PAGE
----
Set objUser = GetObject("LDAP://" & strUserName)
strOUName = objUser.Parent

Set objOU = GetObject(strOUName)
Wscript.Echo objOU.distinguishedName

As you can see, we start things off by creating an instance of the ADSystemInfo object, an object that returns some very useful information about the logged-on user, the local computer, and the local domain. We don’t know for sure if this is how LK is retrieving the distinguished name of the logged-on user; if not, LK, you might want to consider it, especially when you see how easy it is to carry out that task.

So just how easy is it to return the distinguished name for the logged-on user? As it turns out, all we have to do is grab the value of the UserName property and store it in a variable, in this case a variable we named strName:

strName = objSysInfo.UserName

Do that, and strName is going to have a value similar to this:

CN=Ken Myer,OU=Finance,OU=North America,OU=Pacific Coast,dc=fabrikam,dc=com

As you can see, the distinguished name of the user’s OU is embedded inside his or her distinguished name; in this case, that’s OU=Finance,OU=North America,OU=PacificCoast;dc=fabrikam,dc=com. The question is: how do we extract just the OU portion from the user’s distinguished name?

Note. You’re right: the easiest way to do that would just be to retrieve the value of the user’s OU property. That’s a good idea, but there is one slight problem with that approach: there’s no such thing as an OU property. Any time you need to determine the OU where a user account resides you have to start with something like the user’s distinguished name, then try to tease out the OU name.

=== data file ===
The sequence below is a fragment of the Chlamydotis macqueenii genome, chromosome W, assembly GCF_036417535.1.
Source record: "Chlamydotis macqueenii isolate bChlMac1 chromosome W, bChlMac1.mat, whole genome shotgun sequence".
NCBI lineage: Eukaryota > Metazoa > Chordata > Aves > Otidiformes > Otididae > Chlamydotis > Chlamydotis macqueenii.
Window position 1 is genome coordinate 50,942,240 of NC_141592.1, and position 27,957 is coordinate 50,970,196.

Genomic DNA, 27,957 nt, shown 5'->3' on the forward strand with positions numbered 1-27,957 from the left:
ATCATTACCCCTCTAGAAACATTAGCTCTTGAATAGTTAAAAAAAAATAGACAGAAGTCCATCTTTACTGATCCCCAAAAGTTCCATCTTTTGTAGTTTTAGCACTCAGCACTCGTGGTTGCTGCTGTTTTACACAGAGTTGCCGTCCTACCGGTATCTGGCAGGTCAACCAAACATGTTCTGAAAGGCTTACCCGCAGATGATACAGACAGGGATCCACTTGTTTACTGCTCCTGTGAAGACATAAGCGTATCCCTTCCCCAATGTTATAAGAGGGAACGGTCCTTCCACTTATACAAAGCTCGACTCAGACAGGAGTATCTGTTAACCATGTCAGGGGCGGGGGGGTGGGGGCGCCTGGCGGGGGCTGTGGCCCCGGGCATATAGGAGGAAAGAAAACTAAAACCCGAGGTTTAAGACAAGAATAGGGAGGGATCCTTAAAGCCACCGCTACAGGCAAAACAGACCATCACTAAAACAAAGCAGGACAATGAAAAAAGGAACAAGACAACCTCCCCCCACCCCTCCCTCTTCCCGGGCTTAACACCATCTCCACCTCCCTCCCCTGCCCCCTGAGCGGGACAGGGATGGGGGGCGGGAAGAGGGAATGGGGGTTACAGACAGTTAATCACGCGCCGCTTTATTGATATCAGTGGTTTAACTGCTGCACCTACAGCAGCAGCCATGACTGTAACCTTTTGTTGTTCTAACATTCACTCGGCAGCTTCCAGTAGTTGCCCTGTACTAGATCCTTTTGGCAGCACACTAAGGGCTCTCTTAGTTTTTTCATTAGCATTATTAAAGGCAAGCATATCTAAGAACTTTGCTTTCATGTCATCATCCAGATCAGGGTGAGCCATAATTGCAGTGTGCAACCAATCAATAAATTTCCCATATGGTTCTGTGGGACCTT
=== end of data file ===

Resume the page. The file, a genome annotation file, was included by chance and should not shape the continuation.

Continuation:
When we read LK’s question our first thought was to simply create an array by splitting the user’s DN on the comma; after we did that we could toss out the first item in the array (the user’s CN), then rejoin all the remaining items in the array. In this case, that would work perfectly, and give us the distinguished name of the user’s OU:

OU=Finance,OU=North America,OU=Pacific Coast,dc=fabrikam,dc=com

Unfortunately, though, there’s a potential problem with that approach, a problem revolving around the fact that it’s perfectly permissible to use a comma as part of a user’s CN. Suppose our user has this distinguished name:

CN=Ken Myer, Jr.,OU=Finance,OU=North America,OU=Pacific Coast,dc=fabrikam,dc=com

Splitting that name on the comma would give us an array with the following items:

CN=Ken Myer



OU=North America

OU=Pacific Coast



And when we tossed out item one and then rejoined the remaining items we’d get a distinguished name that looked like this:

Jr.,OU=Finance,OU=North America,OU=Pacific Coast,dc=fabrikam,dc=com

Not exactly what we had in mind.

Because of that, we turned to Plan B, which is actually a way better plan anyway: we connect to the user’s account in Active Directory, retrieve the value of the Parent attribute, then connect to the OU and grab the value of the object’s distinguished name.